Anna K. Reinholz, Sara E. Till, Alexandra M. Arguello, Jonathan D. Barlow, Kelechi R. Okoroha, and Christopher L. Camp
        Unique biomechanical factors in the overhead and throwing athlete lead to a spectrum of rotator cuff pathology, usually with progressive lateralization of the supraspinatus footprint. Initial comprehensive nonoperative management is indicated for all athletes. Progression to arthroscopic debridement, repair of concomitant injuries, and possible rotator cuff repair with a transosseous equivalent technique are the current management strategies for athletes when nonoperative management fails.

        Arthroscopic Rotator Cuff Repair: A Review of Surgical Techniques and Outcomes 81

        Michael R. Mancini, Jeffrey L. Horinek, Cameron J. Phillips, and Patrick J. Denard
        Arthroscopic rotator cuff repair (ARCR) has become the gold standard management for rotator cuff repair. Double-row repairs have shown increased biomechanical strength and enhanced anatomic footprint coverage. The advancement of knotless techniques has led to decreased operating room time and reduced overall costs. We prefer a suture-bridging double-row repair for most rotator cuff repairs and incorporate a knotless medial mattress sutures (double-pulley technique) for additional support as needed.

        Augmentation of Arthroscopic Rotator Cuff Repair: Biologics and Grafts 95

        Caleb N. Morgan, Kevin F. Bonner, and Justin W. Griffin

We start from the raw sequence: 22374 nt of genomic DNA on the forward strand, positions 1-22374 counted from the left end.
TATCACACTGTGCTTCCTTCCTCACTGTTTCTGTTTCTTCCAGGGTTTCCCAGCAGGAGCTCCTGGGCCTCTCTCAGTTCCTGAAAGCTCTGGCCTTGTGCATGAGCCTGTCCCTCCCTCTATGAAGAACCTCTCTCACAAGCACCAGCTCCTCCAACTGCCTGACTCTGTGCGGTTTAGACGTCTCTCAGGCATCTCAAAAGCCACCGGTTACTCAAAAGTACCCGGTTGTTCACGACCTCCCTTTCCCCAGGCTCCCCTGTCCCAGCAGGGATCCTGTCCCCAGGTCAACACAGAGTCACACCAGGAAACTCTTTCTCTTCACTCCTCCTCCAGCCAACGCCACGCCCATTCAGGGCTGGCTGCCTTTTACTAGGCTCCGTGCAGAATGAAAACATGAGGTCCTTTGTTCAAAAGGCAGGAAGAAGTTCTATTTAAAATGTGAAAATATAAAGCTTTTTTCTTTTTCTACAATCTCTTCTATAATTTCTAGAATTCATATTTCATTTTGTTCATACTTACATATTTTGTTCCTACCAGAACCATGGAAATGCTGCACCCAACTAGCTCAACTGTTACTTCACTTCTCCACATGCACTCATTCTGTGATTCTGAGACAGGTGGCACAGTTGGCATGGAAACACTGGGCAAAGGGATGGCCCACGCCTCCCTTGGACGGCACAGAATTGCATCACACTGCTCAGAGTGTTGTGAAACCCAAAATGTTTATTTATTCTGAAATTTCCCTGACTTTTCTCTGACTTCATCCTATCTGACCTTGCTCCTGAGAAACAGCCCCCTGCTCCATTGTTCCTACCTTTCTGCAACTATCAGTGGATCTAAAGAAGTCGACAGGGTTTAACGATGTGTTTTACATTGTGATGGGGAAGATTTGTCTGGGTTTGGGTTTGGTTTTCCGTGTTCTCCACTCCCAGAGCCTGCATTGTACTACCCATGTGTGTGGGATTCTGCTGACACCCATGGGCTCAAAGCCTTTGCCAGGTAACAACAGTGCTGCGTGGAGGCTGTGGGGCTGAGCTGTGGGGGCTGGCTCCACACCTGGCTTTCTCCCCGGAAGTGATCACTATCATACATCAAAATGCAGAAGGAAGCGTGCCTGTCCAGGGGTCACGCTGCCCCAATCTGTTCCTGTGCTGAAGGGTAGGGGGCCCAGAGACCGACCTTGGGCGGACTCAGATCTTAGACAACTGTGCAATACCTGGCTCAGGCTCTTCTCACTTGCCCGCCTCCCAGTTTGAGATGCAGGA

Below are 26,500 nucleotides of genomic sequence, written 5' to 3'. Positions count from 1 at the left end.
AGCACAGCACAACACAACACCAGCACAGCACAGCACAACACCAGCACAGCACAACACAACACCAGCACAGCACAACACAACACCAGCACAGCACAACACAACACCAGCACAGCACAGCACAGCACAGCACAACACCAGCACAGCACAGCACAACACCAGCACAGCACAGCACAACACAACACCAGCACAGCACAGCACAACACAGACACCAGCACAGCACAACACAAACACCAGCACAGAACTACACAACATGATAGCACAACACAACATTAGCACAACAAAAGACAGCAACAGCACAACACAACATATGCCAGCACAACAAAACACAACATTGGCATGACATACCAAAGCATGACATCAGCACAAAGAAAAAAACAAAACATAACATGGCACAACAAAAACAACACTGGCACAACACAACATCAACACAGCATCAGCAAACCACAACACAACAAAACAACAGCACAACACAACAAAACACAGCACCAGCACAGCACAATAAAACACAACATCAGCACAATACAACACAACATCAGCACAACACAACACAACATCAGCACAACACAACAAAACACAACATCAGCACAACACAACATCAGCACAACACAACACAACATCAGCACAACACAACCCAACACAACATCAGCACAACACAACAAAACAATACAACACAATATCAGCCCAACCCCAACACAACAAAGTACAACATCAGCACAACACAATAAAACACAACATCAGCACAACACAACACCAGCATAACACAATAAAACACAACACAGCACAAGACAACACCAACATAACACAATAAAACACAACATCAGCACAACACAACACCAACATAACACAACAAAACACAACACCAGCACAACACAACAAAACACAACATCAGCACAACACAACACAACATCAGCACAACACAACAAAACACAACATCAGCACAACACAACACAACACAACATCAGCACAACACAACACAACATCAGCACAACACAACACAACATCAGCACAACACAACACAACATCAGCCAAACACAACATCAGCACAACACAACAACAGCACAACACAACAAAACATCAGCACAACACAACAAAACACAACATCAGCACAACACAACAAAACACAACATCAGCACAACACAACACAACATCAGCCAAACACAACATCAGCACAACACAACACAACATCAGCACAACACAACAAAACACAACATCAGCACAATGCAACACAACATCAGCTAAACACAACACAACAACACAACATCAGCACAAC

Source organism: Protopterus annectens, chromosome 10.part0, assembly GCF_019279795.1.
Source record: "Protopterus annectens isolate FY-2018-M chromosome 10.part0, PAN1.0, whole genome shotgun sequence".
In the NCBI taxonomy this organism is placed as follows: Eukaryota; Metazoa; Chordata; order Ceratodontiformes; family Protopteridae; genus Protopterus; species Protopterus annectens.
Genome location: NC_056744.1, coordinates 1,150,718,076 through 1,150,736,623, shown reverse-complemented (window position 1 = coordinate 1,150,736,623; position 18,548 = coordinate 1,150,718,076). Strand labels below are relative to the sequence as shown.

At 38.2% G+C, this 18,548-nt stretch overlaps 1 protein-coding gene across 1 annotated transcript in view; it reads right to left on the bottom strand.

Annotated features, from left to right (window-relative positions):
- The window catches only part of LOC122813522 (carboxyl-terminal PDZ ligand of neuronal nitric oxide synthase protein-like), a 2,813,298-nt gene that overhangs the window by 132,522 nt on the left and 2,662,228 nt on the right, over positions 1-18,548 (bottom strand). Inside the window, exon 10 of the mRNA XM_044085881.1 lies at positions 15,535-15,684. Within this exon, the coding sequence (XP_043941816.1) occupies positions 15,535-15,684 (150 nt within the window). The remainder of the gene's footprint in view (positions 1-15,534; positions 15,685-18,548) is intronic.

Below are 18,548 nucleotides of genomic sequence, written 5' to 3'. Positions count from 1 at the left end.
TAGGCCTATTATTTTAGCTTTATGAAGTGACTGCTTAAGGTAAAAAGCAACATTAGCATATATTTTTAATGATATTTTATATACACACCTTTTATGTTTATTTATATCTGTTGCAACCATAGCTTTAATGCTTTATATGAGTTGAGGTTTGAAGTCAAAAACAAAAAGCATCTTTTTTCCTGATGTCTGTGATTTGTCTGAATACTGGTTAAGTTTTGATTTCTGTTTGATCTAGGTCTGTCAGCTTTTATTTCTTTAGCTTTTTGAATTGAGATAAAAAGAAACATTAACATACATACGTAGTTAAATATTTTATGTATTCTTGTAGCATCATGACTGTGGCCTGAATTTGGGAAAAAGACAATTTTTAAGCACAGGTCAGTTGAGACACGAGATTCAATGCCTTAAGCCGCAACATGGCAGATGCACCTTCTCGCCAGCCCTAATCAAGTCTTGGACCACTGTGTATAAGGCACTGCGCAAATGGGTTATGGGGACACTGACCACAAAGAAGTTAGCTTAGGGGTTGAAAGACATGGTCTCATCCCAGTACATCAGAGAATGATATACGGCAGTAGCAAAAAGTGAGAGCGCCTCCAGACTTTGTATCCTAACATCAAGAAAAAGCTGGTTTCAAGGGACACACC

Arthroscopic augmentation of massive and irreparable rotator cuff tears proves to be a valid and evidence-based treatment option to maximize healing and patient outcomes following rotator cuff repair. Integration of acellular dermal allografts as augment or interposition grafts demonstrates definitive benefit in patients with high risk of retear or individuals with severely retracted tears, respectively. Furthermore, these allografts have demonstrated benefit when used for superior capsular repair for chronic, atrophied tears in young, active patients who do not want to proceed with a reverse total shoulder replacement.

        Superior Capsular Reconstruction for Irreparable Rotator Cuff Tear 109

        Phob Ganokroj, Annalise M. Peebles, Matthew L. Vopat, and Matthew T. Provencher
        Superior capsular reconstruction (SCR) was developed as a minimally invasive, innovate technique to restore normal shoulder biomechanics for patients who present with massive, irreparable rotator cuff tear (MIRCTs) that preclude shoulder arthroplasty. Current studies have shown that SCR for MIRCTs result in excellent short-term clinical outcomes, adequate pain relief, and functional improvement with low graft failure and complication rates. This article aims to critically evaluate the biomechanics, indications, procedural considerations, clinical outcomes, rehabilitation program, and complications associated with the SCR procedure.

        Tendon Transfers, Balloon Spacers, and Bursal Acromial Reconstruction for Massive Rotator Cuff Tears 125

        Samuel J. Mease, Kevin C. Wang, Frank S. Cautela, and Bradford O. Parsons